I bring you tonight's blog as Michael and I listen to BBC Africa's coverage of the inauguration. They have had very thorough coverage that spans the great continent where large parties are taking place. I would love to have been able to go to Kisumu, the large city that is only two hours from me and also less than two hours from Obama's family village, but safety is a great concern and being out at night is just not possible. Dark means inside and that is that.
All I want to say about the inauguration is that whether or not you voted for Obama, we should be happy to live in a country where power can change without corruption or violence. Kenya's last election took place a year ago and involved a significant opposition party that many believe won the election. When the party in power forced the election commission to certify the election in its favor, violence erupted. I spoke to an American girl who is also staying in Malava through another program about being here during that time. She told me about how she did not sleep because of the gun shots outside and when the state department called she was told to either pack up enough supplies for a month and lock her self inside or flee immediately. Once packed, she traveled with the people she was with to Kisumu airport. Along the way, she saw numerous upside down matatu's and burning buildings. What happened in Kenya tends to be the norm for many countries throughout the world. I do not consider myself to be a patriot or any sort of super American lover (country first anyone?), but we do have a very stable system. I hope that we have elected an intelligent and poised leader, but we can always choose someone else in four years.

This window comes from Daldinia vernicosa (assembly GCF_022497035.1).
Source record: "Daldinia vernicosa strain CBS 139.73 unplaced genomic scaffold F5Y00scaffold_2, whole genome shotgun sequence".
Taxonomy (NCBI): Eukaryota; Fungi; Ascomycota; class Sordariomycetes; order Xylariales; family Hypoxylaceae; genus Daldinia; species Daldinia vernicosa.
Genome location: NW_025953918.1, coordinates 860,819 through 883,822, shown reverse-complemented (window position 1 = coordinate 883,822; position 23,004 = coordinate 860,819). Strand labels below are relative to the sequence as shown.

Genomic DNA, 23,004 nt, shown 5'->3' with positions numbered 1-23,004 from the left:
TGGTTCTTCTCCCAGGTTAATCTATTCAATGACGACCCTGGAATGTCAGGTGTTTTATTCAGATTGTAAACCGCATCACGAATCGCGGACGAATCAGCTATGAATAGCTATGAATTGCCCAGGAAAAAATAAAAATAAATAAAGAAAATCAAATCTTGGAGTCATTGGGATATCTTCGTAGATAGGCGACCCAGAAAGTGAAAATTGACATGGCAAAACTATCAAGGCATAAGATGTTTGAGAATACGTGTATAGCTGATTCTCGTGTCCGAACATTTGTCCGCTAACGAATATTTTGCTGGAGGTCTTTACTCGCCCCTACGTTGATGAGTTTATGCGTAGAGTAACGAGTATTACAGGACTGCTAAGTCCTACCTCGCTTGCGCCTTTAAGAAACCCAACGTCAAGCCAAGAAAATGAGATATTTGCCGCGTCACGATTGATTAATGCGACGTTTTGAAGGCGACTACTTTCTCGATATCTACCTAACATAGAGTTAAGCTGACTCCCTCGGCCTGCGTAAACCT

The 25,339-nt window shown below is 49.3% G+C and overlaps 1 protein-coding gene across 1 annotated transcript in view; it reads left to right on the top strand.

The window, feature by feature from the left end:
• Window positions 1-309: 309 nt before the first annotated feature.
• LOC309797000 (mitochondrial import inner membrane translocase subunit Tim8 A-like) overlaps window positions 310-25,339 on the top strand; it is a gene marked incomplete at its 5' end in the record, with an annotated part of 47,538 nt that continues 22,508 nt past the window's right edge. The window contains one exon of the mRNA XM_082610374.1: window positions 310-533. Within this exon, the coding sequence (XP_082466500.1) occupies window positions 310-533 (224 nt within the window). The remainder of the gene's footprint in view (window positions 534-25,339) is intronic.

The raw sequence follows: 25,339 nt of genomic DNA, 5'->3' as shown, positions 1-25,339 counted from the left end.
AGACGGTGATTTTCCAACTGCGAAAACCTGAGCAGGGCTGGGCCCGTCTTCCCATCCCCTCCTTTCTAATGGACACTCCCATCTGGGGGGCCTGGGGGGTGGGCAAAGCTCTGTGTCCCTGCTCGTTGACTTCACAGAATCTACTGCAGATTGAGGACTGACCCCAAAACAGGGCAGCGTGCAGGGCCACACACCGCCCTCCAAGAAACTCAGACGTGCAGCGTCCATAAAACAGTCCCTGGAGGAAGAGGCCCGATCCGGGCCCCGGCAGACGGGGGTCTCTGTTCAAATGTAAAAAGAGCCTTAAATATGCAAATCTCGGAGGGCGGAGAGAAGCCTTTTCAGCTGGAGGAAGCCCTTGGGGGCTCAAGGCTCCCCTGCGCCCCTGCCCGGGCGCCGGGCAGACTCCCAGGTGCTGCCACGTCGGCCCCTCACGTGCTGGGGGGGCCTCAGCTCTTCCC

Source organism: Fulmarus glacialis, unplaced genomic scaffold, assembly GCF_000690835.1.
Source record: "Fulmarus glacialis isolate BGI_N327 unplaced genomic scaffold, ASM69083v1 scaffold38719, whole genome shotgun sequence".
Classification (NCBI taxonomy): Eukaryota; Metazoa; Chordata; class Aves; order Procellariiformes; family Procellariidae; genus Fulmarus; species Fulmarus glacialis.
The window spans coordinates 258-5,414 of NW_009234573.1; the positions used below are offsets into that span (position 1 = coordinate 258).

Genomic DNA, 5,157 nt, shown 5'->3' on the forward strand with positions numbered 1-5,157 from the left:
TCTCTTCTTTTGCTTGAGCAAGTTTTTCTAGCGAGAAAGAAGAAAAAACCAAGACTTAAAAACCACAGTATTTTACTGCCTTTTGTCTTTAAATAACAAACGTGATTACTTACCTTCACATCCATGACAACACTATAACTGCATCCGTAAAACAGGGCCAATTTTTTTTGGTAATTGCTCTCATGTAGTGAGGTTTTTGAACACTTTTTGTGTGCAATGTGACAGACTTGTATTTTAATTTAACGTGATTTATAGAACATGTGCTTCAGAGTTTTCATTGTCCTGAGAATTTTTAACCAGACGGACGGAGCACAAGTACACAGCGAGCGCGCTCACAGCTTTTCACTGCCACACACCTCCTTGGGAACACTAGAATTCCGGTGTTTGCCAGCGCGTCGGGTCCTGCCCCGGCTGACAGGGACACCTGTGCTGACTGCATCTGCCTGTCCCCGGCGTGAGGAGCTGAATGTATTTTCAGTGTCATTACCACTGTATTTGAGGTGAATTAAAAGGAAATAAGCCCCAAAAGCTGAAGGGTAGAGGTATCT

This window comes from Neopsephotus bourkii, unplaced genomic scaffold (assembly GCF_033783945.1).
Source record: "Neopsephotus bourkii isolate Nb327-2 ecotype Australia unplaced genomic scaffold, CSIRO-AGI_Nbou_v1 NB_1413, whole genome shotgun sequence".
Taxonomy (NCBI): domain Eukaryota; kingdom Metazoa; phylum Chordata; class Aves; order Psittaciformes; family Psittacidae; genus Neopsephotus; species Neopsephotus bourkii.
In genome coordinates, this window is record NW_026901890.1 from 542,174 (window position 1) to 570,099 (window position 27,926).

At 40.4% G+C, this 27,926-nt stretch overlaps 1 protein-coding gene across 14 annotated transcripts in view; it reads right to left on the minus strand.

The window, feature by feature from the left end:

Ok enough rambling and back to yapping about myself. Today was a far better day at the St. Julie's Center. I worked with two children. The first, who had mental disabilities, worked on counting and alphabet games with me. He was easily able to count (in English and Swahili), but he could not identify numbers out of order. The same for the alphabet. Order was no problem, but when I quizzed him on letters he had no idea. I was told that not long ago he could not even say either in order. After working with him, I played a little soccer with a boy with CP. His right leg was far weaker, so we kicked the ball back and forth to help him not only use his weaker leg to kick, but to also use it to stabilize while he kicked with his left foot. That all brought me to 12:30 (nothing really starts until 9:30 or later). At that point all the children had been seen by the therapists and it was time for tea and bread.
I have not said anything about the famous Kenyan Chai. It is prepared by mixing milk and water and boiling both together. My father always said not to boil milk. Well, Dad, they do it here and it works out just fine. This is then added to black tea, strained and finally sugar is added (a whole lot). Pour that into a thermos to keep hot and enjoy at your pleasure. It is very very very sweet, but I am enjoying it so far. I still prefer my "strong" tea, as they call it. That is just black tea without milk or sugar. When I told the people at the center that was how I take my tea they all recoiled in chorus to the thought of "strong" tea. This is a daily staple for a snack. Along with buttered bread, this has essentially become my lunch. It is filling and free, so I will certainly not complain.